Tributaries within the Peconic Estuary watershed and around Long Island once supported spring runs of alewives returning from the ocean to spawn.
But dams, habitat loss and declining water quality have decimated their numbers.
Remnant populations exist, but there is still little known about their overall status across Long Island. Documenting existing spawning runs is an important step in the restoration effort.
The Peconic Estuary Program needs your help to watch for returning alewives between March and May of this spawning season. They’re holding two volunteer training sessions this month to learn how to identify and record alewife sightings. Attendees will become a part of a large network of volunteers helping to continue restoration efforts for this important species.
The first session will be held on Friday, March 1 from 6 to 7 p.m. at the South Fork Natural History Museum at 377 Bridgehampton-Sag Harbor Turnpike in Bridgehampton.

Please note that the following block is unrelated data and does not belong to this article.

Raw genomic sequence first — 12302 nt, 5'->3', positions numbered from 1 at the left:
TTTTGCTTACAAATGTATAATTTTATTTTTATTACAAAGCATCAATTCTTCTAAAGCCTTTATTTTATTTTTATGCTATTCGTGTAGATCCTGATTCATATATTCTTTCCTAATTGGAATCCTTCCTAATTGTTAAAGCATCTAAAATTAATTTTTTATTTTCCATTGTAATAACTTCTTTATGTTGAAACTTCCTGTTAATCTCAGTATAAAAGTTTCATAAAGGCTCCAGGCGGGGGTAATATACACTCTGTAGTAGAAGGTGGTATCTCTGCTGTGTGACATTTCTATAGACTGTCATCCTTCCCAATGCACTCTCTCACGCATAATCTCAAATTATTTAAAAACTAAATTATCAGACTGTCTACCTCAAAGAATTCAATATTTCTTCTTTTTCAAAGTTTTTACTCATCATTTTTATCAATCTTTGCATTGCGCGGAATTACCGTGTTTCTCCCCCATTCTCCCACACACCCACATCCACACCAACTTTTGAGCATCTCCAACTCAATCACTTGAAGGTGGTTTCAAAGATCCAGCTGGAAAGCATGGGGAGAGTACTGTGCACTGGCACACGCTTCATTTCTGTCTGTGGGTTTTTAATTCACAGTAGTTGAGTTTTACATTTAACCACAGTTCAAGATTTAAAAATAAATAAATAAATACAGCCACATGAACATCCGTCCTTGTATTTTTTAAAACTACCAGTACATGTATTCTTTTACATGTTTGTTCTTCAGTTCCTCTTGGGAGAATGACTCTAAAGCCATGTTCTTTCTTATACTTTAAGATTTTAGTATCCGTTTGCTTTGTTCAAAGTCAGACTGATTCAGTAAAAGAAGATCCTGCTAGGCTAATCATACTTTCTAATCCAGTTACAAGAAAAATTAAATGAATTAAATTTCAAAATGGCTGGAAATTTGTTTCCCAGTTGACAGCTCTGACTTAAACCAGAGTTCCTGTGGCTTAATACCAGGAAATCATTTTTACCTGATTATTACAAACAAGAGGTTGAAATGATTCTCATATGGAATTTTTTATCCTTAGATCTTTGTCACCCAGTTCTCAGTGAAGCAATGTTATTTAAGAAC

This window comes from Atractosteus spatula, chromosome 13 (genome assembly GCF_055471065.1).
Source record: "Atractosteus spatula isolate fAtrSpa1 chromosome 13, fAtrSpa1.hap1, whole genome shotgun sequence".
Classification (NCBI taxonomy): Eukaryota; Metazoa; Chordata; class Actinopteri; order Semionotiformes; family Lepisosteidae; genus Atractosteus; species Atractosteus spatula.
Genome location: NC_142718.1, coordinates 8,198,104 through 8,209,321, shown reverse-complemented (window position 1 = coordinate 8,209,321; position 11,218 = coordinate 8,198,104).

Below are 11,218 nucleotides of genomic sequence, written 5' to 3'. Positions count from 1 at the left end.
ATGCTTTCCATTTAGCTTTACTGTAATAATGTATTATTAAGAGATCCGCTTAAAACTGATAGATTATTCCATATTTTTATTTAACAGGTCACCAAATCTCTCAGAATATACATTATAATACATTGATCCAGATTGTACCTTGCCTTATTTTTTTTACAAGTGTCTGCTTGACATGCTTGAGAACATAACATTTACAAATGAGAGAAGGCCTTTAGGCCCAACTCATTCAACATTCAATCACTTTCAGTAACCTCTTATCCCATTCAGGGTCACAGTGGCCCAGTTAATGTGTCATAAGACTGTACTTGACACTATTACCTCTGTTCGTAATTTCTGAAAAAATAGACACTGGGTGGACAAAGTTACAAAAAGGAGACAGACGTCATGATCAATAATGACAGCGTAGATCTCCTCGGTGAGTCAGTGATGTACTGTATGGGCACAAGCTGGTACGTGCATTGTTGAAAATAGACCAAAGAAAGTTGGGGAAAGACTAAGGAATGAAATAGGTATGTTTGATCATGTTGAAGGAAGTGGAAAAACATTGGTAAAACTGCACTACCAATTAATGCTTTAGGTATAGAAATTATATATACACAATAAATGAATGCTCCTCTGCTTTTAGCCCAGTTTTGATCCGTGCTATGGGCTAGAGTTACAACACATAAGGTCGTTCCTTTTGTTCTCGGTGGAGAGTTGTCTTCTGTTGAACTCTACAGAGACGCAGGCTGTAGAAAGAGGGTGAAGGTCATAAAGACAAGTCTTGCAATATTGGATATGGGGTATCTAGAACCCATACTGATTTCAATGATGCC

The second session will be held on Wednesday, March 6 from 6 to 7 p.m. at Baits & Barrels at 1315 West Main Street in Riverhead.
Another session, sponsored by the Seatuck Environmental Association, will be held at the Montauk Library at 5 p.m. on Thursday, March 14.
To RSVP for either program, email firstname.lastname@example.org.
Each spring, the Peconic Estuary Program joins the Long Island Sound Study, Seatuck Environmental Association, Cornell Cooperative Extension and the New York State Department of Environmental Conservation to host these volunteer trainin sessions throughout Long Island. Look for other volunteer trainings that are also being planned by Seatuck and the Long Island Sound Study this spring.